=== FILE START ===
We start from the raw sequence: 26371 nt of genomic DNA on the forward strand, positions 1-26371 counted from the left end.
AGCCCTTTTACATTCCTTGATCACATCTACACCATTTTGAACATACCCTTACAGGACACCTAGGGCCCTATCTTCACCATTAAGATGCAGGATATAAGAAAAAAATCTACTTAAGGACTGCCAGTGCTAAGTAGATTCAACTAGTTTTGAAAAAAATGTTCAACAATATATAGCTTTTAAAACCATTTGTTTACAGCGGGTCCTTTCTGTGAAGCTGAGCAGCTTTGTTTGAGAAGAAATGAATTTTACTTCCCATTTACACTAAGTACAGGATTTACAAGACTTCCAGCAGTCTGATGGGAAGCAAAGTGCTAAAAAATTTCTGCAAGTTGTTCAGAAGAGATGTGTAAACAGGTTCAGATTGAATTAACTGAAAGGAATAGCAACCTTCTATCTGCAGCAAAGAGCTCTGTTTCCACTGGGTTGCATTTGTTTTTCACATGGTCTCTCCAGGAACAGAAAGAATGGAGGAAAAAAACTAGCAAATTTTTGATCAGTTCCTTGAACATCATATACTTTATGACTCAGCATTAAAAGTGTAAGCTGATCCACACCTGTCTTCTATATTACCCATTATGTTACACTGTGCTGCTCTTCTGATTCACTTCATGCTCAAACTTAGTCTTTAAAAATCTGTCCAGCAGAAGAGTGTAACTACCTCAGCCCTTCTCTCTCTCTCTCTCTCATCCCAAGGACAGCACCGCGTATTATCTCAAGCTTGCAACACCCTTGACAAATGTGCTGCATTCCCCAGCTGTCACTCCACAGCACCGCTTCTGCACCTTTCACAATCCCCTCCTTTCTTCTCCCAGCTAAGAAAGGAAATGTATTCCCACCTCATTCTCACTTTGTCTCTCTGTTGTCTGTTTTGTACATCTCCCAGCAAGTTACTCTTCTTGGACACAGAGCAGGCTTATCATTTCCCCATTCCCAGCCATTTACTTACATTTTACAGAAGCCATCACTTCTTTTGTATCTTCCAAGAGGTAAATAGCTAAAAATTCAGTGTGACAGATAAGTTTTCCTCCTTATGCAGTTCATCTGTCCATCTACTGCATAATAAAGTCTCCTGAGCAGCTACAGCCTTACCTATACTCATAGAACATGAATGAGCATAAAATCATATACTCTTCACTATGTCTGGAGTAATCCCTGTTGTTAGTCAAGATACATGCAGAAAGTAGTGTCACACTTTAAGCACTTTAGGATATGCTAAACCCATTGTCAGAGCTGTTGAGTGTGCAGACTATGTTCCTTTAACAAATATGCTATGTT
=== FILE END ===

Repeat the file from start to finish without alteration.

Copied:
We start from the raw sequence: 26371 nt of genomic DNA on the forward strand, positions 1-26371 counted from the left end.
AGCCCTTTTACATTCCTTGATCACATCTACACCATTTTGAACATACCCTTACAGGACACCTAGGGCCCTATCTTCACCATTAAGATGCAGGATATAAGAAAAAAATCTACTTAAGGACTGCCAGTGCTAAGTAGATTCAACTAGTTTTGAAAAAAATGTTCAACAATATATAGCTTTTAAAACCATTTGTTTACAGCGGGTCCTTTCTGTGAAGCTGAGCAGCTTTGTTTGAGAAGAAATGAATTTTACTTCCCATTTACACTAAGTACAGGATTTACAAGACTTCCAGCAGTCTGATGGGAAGCAAAGTGCTAAAAAATTTCTGCAAGTTGTTCAGAAGAGATGTGTAAACAGGTTCAGATTGAATTAACTGAAAGGAATAGCAACCTTCTATCTGCAGCAAAGAGCTCTGTTTCCACTGGGTTGCATTTGTTTTTCACATGGTCTCTCCAGGAACAGAAAGAATGGAGGAAAAAAACTAGCAAATTTTTGATCAGTTCCTTGAACATCATATACTTTATGACTCAGCATTAAAAGTGTAAGCTGATCCACACCTGTCTTCTATATTACCCATTATGTTACACTGTGCTGCTCTTCTGATTCACTTCATGCTCAAACTTAGTCTTTAAAAATCTGTCCAGCAGAAGAGTGTAACTACCTCAGCCCTTCTCTCTCTCTCTCTCTCATCCCAAGGACAGCACCGCGTATTATCTCAAGCTTGCAACACCCTTGACAAATGTGCTGCATTCCCCAGCTGTCACTCCACAGCACCGCTTCTGCACCTTTCACAATCCCCTCCTTTCTTCTCCCAGCTAAGAAAGGAAATGTATTCCCACCTCATTCTCACTTTGTCTCTCTGTTGTCTGTTTTGTACATCTCCCAGCAAGTTACTCTTCTTGGACACAGAGCAGGCTTATCATTTCCCCATTCCCAGCCATTTACTTACATTTTACAGAAGCCATCACTTCTTTTGTATCTTCCAAGAGGTAAATAGCTAAAAATTCAGTGTGACAGATAAGTTTTCCTCCTTATGCAGTTCATCTGTCCATCTACTGCATAATAAAGTCTCCTGAGCAGCTACAGCCTTACCTATACTCATAGAACATGAATGAGCATAAAATCATATACTCTTCACTATGTCTGGAGTAATCCCTGTTGTTAGTCAAGATACATGCAGAAAGTAGTGTCACACTTTAAGCACTTTAGGATATGCTAAACCCATTGTCAGAGCTGTTGAGTGTGCAGACTATGTTCCTTTAACAAATATGCTATGTT